Answer of The Power of Play with Explanation is taken from IELTS Academic Reading: Cambridge 14, Reading Test 3: Passage 3 and is aimed for candidates who have major problems in finding IELTS Reading Answers.
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Answer of The Power of Play with Explanation is divided into three parts for your ease of navigating answer, passage, and questions, all at the same time.
Answer of The Power of Play with Explanation
Tips & Process for 32-36
- Ignore anything you already know about the topic and don’t make assumptions. Base your answers on the text-only.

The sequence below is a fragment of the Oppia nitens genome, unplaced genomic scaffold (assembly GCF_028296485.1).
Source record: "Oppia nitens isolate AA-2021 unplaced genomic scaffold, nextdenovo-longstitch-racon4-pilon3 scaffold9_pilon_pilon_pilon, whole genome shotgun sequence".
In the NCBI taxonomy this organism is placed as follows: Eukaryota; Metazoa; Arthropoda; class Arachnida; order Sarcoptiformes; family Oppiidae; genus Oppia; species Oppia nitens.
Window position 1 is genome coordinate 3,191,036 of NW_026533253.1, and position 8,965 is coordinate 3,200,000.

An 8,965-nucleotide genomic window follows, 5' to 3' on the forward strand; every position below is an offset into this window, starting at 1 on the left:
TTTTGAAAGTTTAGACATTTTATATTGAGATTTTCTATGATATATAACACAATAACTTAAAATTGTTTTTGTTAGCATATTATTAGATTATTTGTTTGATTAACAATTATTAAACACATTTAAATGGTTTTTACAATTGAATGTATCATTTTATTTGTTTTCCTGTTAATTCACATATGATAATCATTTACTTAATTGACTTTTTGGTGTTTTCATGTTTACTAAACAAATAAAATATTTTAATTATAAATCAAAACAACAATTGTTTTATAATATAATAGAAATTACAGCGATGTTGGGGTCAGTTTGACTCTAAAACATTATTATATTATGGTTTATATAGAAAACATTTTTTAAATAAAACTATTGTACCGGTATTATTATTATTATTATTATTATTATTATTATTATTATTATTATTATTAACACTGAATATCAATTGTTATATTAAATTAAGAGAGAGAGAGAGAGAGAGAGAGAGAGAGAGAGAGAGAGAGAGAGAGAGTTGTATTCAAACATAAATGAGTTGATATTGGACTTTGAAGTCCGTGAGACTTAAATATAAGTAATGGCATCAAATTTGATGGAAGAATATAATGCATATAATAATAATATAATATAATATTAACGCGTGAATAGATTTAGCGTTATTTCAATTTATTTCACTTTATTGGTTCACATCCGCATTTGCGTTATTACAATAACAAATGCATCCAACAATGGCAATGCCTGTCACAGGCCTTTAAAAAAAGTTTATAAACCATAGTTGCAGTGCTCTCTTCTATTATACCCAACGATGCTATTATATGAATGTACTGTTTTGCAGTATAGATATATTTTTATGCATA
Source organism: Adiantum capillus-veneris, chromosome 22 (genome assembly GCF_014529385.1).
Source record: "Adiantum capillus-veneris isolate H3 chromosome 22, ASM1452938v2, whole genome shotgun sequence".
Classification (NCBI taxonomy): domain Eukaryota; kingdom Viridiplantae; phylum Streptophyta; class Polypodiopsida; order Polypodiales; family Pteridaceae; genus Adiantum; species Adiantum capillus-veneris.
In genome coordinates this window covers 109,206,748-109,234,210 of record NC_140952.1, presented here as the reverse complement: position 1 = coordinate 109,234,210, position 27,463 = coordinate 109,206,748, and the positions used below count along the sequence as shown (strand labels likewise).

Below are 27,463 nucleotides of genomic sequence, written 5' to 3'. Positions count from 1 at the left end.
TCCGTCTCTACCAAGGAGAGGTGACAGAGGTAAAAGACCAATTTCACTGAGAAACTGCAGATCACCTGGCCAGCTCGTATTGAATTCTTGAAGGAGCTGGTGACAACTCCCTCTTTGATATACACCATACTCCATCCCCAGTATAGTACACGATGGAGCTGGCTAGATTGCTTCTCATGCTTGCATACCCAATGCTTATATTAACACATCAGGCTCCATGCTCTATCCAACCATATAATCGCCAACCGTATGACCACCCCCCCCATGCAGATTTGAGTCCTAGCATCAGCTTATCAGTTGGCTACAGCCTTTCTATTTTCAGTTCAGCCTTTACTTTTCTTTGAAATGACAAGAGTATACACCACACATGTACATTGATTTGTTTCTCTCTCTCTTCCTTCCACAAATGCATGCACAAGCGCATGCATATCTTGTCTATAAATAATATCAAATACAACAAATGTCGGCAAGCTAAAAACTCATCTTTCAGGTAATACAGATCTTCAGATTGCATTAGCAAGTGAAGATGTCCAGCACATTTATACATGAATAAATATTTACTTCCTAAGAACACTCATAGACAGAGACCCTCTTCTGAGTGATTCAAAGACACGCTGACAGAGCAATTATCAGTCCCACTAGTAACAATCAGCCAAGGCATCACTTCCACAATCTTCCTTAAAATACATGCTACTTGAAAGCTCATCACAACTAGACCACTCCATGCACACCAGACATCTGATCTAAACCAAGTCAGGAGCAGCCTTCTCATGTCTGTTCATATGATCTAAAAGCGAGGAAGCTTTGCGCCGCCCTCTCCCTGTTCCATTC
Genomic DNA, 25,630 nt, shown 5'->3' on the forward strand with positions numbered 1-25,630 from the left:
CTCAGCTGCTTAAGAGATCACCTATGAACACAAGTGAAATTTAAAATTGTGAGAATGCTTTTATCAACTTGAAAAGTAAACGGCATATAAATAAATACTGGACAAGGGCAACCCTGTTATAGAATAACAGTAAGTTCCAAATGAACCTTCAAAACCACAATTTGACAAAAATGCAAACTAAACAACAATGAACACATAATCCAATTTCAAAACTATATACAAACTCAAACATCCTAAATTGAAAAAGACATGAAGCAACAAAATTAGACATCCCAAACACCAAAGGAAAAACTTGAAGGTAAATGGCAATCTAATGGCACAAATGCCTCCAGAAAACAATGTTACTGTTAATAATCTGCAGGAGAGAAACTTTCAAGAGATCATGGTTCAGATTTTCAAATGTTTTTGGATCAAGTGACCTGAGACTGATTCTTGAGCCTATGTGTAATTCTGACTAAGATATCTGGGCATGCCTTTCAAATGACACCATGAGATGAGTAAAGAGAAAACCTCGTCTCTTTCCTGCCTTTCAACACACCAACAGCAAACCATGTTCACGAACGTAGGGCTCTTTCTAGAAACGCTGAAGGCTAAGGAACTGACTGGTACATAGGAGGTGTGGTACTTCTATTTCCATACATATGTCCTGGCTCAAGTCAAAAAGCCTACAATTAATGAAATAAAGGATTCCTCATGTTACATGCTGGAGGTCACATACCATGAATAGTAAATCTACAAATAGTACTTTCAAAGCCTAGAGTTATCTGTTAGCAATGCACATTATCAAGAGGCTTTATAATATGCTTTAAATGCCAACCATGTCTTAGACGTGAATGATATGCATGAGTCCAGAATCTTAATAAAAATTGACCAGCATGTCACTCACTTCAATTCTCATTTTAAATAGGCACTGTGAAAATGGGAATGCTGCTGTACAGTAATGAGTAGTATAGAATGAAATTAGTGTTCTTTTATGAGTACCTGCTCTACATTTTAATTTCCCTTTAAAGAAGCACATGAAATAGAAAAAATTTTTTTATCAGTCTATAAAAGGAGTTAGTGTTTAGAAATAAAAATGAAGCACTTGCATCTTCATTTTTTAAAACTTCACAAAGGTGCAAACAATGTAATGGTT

- The answers appear in the same order in the text as the order of the statements.
- Identify any words that qualify the statement, for example some, all, mainly, often, always and occasionally. These words are there to test if you have read the whole statement because they can change the meaning.
- Be careful when you see verbs that qualify statements, such as suggest, claim, believe and know. For example, ‘The man claimed he was a British citizen,’ and ‘The man is a British citizen’ mean two different things.
- Watch out for distractions. Know that the test setters love to use ‘distractions’ to test you. A prime example is qualifying words such as:-Ram often goes to the gym.Ram occasionally goes to the gym.
- There will be at least one of each answer type – Yes, No, Not Given. So, if you don’t have at least one of each when you’ve completed the question, you’ve made a mistake.
- You don’t need to read the whole text. First, you will scan for keywords and then you’ll read in detail the section in which they’re located to find the answer.